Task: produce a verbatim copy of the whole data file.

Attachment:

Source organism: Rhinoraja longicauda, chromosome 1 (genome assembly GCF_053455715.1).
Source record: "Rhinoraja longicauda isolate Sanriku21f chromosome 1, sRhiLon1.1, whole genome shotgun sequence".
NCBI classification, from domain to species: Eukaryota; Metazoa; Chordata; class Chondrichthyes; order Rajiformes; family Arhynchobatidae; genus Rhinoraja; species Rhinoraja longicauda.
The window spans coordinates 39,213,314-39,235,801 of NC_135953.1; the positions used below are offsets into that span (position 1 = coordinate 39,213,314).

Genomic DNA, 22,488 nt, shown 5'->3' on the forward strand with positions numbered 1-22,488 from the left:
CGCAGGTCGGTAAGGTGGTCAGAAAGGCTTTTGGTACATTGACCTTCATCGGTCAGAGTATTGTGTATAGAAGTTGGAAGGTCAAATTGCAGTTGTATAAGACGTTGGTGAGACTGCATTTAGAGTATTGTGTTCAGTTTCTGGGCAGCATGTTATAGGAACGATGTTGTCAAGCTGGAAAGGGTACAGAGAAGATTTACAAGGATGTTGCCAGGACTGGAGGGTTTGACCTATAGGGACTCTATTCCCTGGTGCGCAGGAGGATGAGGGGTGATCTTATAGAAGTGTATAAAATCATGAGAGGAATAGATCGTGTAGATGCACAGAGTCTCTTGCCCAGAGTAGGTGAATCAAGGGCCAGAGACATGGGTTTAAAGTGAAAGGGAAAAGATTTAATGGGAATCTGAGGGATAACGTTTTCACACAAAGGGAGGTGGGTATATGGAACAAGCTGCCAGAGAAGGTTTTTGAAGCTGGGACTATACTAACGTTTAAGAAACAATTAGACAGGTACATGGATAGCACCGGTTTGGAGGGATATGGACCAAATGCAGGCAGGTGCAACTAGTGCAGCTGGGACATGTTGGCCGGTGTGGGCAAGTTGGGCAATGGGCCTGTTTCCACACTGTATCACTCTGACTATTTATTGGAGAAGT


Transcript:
Source organism: Rhinoraja longicauda, chromosome 1 (genome assembly GCF_053455715.1).
Source record: "Rhinoraja longicauda isolate Sanriku21f chromosome 1, sRhiLon1.1, whole genome shotgun sequence".
NCBI classification, from domain to species: Eukaryota; Metazoa; Chordata; class Chondrichthyes; order Rajiformes; family Arhynchobatidae; genus Rhinoraja; species Rhinoraja longicauda.
The window spans coordinates 39,213,314-39,235,801 of NC_135953.1; the positions used below are offsets into that span (position 1 = coordinate 39,213,314).

Genomic DNA, 22,488 nt, shown 5'->3' on the forward strand with positions numbered 1-22,488 from the left:
CGCAGGTCGGTAAGGTGGTCAGAAAGGCTTTTGGTACATTGACCTTCATCGGTCAGAGTATTGTGTATAGAAGTTGGAAGGTCAAATTGCAGTTGTATAAGACGTTGGTGAGACTGCATTTAGAGTATTGTGTTCAGTTTCTGGGCAGCATGTTATAGGAACGATGTTGTCAAGCTGGAAAGGGTACAGAGAAGATTTACAAGGATGTTGCCAGGACTGGAGGGTTTGACCTATAGGGACTCTATTCCCTGGTGCGCAGGAGGATGAGGGGTGATCTTATAGAAGTGTATAAAATCATGAGAGGAATAGATCGTGTAGATGCACAGAGTCTCTTGCCCAGAGTAGGTGAATCAAGGGCCAGAGACATGGGTTTAAAGTGAAAGGGAAAAGATTTAATGGGAATCTGAGGGATAACGTTTTCACACAAAGGGAGGTGGGTATATGGAACAAGCTGCCAGAGAAGGTTTTTGAAGCTGGGACTATACTAACGTTTAAGAAACAATTAGACAGGTACATGGATAGCACCGGTTTGGAGGGATATGGACCAAATGCAGGCAGGTGCAACTAGTGCAGCTGGGACATGTTGGCCGGTGTGGGCAAGTTGGGCAATGGGCCTGTTTCCACACTGTATCACTCTGACTATTTATTGGAGAAGT